Miami-based International Port Corp. announced on Tuesday the Oct. 1 launch of a prepaid card for use by Americans visiting Cuba.
Dubbed “Club Malecon,” the instant issue prepaid card will be accepted at ATMs, Cuban money exchange stores (CADECA), and all accepting point-of-sale merchants throughout the island nation. Oct. 1 is the pre-sale date for the card, and once card applications are approved, they will be issued and shipped.
Miami-based Aegis FinServ Corp. launched a prepaid card in partnership with MasterCard in 2012, that is available to Americans and citizens of other countries. The Aegis card works as both a credit and debit card, is Cuba-enabled, and has a maximum load of up to $100,000.
IPC president and founder Larry Nussbaum said he created the card with the intention of filling a hole for visitors who don’t have a Cuba-ready credit or debit card. Despite the continued opening of U.S.-Cuba relations, there are still many roadblocks in the way to easy financial navigation of the island nation for Americans.
“ It’s a very unique and special product that we’ve been negotiating for a very long time to get these features approved with the Cuban banking authorities,” Nussbaum said.
Cash has long been king for U.S. visitors to Cuba traveling under one of the 12 allowed categories, and although U.S. banks are permitted by the U.S. government to issue Cuba-ready credit and debit cards, only one has taken that step so far. Pompano Beach-based Stonegate Bank launched a Cuba-ready debit card late last year and a similar credit card this year.
Nussbaum’s Club Malecon prepaid card is designed for American travelers who want easy financial security during their visits to Cuba. The card has no minimum deposit requirement, a limit of $10,000, and complies with the Cuban banking and security laws.
There is a one-time $10 purchase fee which is deducted from the first time the card is loaded, a 6 percent service fee to process credit card and debit card transitions, as well as a 3 percent services fee for currency exchange. The cards can also be loaded with PayPal transfers.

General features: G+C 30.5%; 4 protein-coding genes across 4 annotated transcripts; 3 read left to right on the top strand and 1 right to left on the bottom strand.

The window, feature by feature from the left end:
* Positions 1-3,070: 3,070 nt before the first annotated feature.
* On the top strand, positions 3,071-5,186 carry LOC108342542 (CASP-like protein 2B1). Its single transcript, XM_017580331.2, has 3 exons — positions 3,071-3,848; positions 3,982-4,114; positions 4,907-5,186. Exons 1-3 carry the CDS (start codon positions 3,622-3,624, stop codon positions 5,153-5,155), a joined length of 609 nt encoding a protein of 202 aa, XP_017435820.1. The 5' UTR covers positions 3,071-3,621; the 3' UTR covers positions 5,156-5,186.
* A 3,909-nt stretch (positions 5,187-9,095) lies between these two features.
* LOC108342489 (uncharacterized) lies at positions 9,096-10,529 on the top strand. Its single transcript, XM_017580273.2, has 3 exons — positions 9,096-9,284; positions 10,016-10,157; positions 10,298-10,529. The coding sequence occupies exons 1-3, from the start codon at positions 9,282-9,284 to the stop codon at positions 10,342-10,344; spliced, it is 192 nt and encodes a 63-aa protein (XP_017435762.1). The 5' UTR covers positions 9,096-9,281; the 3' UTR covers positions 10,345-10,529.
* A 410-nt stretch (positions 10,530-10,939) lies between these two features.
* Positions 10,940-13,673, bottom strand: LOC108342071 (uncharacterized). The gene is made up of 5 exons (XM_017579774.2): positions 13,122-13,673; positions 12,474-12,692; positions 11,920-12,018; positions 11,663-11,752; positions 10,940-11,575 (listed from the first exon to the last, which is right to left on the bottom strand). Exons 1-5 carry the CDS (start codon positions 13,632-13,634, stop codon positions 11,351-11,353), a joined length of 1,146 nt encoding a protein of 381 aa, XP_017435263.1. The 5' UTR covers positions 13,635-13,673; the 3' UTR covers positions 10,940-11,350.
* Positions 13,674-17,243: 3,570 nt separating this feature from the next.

The card is nontransferable and there is a name and pin number associated with each card because the card has to comply with know-your-customer laws.
The name for the card is very Cuban in and of itself — in Havana, the city begins at the Malecón. The avenue along the seawall is an iconic scene where many different people from across Havana, Cuba and the world come and mix.
“Unless you’ve been to Cuba, you may not know what it is. But once you’ve been there you know what it is – an eight-mile seawall, a promenade on the north side of Havana. People congregate there, they walk there, they party there,” Nussbaum said. “Everyone who has been to Havana knows what the Malecón is.”
“We wanted to find something that, one, identified the card with Cuba and this was one of the historic places in Havana that everyone who goes there knows about,” he added.
The card can either be mailed to a user or picked up in the future at Cuba.
“The purpose of the application is that we have to comply with both Cuban and U.S. law. We have to know our customer, so we have systems in place because we do not want to be involved or even closely associated with any money laundering,” Nussbaum said. “This is all built into our security compliance part of our operation because we have to know our customer.”
Nussbaum’s IPC venture is the first U.S. company to have a legal office on Cuba, according to Nussbaum. IPC is a logistics retail business that sells products to those operating on Cuba for legal reasons, like embassies. Ambassadors can order items from IPC like office supplies, mattresses and televisions.
Eventually, there will be a rewards and loyalty program for users between IPC and Club Malecon, hence the “Club,” Nussbaum said.
Lina Lincoff, South Florida Business Journal
September 21, 2016